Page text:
Little did I know about the incident which was about to unfold on the other side of the world. An incident which would lead to protests and discussions around an issue which sadly doesn't seem to have progressed at all. The issue of race and culture.
As I watched the disturbing events unfold and observed discussions on social media about how to begin educating young children about race, my mind wandered yet again to the power of books. If 'Black Lives Matter' so 'All Lives Matter' then surely all stories matter? And to be able to tell their stories, then EVERYONE need to have a voice.
Diversity in children's publishing has been a hotly debated topic since I returned to writing three years ago and no doubt for many years before. It has been criticised for not being broad enough, for not allowing people from ALL backgrounds to see themselves represented in the pages of a book. As a result, there has been a real drive to provide opportunities for BAME authors (Black, Asian and Minority Ethic) to get their voices heard. For example the Penguin WriteNow scheme aims to find and nurture voices which are under-represented on the page and The Golden Egg Academy run a Quarto Translation/Golden Egg Academy Diversity Award to encourage diversity in books and publishing. WriteMentor offered a scholarship to the highest placed BAME author in their Children's Novel Award, Madeleine Milburn are offering a six month mentorship with a place reserved for under-represented writers and Nosy Crow are currently offering open fiction submissions for BAME authors.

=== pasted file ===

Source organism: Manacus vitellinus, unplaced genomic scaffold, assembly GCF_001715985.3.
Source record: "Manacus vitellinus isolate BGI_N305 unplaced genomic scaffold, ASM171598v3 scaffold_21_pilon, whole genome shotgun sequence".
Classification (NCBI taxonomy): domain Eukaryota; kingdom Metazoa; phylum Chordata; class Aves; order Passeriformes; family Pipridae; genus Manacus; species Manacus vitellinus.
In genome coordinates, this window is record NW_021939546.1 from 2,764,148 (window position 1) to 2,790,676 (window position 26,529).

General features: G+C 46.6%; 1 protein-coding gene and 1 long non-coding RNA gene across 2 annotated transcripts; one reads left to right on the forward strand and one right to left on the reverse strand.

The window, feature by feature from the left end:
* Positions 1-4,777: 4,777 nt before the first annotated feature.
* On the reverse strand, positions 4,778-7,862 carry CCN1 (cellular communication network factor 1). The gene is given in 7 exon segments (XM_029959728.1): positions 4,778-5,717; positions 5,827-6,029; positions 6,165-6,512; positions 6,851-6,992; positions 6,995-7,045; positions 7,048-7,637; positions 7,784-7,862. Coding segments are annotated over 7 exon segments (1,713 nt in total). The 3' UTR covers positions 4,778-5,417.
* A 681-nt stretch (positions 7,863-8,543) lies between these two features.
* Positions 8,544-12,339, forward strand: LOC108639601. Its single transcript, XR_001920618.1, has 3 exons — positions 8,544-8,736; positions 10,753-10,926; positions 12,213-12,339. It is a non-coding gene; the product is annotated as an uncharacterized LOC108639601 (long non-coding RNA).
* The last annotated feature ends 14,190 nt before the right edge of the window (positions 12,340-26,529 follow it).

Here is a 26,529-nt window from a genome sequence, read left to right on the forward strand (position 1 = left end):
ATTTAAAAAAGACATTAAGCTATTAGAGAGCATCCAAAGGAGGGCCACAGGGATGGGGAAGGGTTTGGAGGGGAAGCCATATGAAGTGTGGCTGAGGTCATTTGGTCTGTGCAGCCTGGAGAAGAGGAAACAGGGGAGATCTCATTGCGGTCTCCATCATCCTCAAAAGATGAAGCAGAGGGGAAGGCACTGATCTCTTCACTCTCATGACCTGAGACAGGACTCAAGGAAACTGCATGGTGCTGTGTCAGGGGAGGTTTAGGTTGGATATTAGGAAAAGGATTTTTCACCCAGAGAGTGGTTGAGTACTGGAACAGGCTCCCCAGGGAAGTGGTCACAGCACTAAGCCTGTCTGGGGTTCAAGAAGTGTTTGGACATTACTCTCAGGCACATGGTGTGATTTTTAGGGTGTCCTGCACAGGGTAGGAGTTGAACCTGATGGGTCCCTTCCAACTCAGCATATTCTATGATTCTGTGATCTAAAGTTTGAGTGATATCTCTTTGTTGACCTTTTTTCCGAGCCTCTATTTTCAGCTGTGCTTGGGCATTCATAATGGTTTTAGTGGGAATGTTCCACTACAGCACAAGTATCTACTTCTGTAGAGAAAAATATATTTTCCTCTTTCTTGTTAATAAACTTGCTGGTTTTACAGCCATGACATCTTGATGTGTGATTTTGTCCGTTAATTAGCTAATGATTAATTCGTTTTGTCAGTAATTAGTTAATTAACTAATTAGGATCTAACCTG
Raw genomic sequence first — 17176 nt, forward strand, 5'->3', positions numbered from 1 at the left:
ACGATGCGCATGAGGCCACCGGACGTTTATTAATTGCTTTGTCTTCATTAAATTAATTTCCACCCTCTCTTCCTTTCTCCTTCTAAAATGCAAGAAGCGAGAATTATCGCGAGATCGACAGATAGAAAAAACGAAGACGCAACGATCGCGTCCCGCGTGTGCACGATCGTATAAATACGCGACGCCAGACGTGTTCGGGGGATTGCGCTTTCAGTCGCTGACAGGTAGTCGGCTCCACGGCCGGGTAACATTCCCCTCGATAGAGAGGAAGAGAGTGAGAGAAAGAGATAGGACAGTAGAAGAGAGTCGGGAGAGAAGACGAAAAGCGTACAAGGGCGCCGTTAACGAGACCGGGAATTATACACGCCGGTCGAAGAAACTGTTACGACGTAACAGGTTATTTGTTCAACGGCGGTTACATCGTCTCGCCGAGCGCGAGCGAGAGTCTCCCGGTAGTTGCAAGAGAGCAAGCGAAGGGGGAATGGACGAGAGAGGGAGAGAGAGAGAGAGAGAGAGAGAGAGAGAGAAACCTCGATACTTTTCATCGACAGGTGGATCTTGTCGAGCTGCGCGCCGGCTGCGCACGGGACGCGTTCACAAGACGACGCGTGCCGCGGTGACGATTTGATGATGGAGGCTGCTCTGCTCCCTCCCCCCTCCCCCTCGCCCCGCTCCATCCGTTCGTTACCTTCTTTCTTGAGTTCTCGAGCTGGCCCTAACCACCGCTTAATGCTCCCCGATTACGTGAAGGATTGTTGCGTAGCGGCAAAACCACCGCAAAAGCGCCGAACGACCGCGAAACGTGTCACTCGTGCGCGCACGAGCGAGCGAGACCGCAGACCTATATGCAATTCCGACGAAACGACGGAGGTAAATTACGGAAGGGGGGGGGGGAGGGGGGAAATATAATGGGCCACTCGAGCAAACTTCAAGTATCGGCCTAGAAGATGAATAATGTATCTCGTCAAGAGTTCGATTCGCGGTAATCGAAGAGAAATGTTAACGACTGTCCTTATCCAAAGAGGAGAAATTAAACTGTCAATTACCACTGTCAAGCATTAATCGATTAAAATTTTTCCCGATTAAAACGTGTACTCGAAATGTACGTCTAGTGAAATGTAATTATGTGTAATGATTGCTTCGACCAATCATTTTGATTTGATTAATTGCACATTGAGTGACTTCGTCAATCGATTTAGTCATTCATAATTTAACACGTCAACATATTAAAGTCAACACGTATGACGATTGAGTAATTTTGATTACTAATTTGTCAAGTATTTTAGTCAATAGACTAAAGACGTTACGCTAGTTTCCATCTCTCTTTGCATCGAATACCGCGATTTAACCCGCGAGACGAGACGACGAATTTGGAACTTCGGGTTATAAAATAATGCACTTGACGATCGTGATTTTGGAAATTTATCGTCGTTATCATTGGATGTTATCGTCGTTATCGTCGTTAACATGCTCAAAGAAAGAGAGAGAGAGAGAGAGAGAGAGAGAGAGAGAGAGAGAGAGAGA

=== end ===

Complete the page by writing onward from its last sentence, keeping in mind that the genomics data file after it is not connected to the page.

Growing up in a multicultural area of the UK means that I have vivid memories of stories from around the world being told at school. This was a really positive thing and yet, after sixteen years of teaching in Cornwall, I am embarrassed to say that multicultural texts and diverse texts are not readily available to use. Despite the above schemes and programmes, they are also not easy to locate in bookshops. Ask me to recommend such texts and my mind goes blank, except for perhaps for the well known Handa's Surprise by Eileen Browne and famous Hindu stories such as Rama and Sita.
Read Tiny Owl's story
Tiny Owl state on their home page that "stories are bridges to new experiences". I would go even further and say that stories are also bridges to tolerance, empathy, understanding and equality. More importantly, this needs to be modelled and taught to young children from day one but books can be crucial in helping to support this, especially in an isolated areas such as Cornwall. How can I prevent the values and attitudes which I want to instil into my children from being hampered by their lack of experience of diversity? That's a difficult question to answer but books are high on my list of tackling this issue. Promoting books like those Tiny Owl publish is vital and we need to make them more readily available.
Tiny Owl released this statement on Twitter: Link to statement
"We at Tiny Owl stand in solidarity with those who reject racism, inequality & violence. ALL of our stories reflect on how they can play an important role in children's lives to make the future more just, tolerant, understanding & inclusive. We pledge to be part of this change."
I pledge to be part of it too. After seeing the beauty of these bundle of stories, which reflect the world around us, I have to ask the question, "What are we scared of?"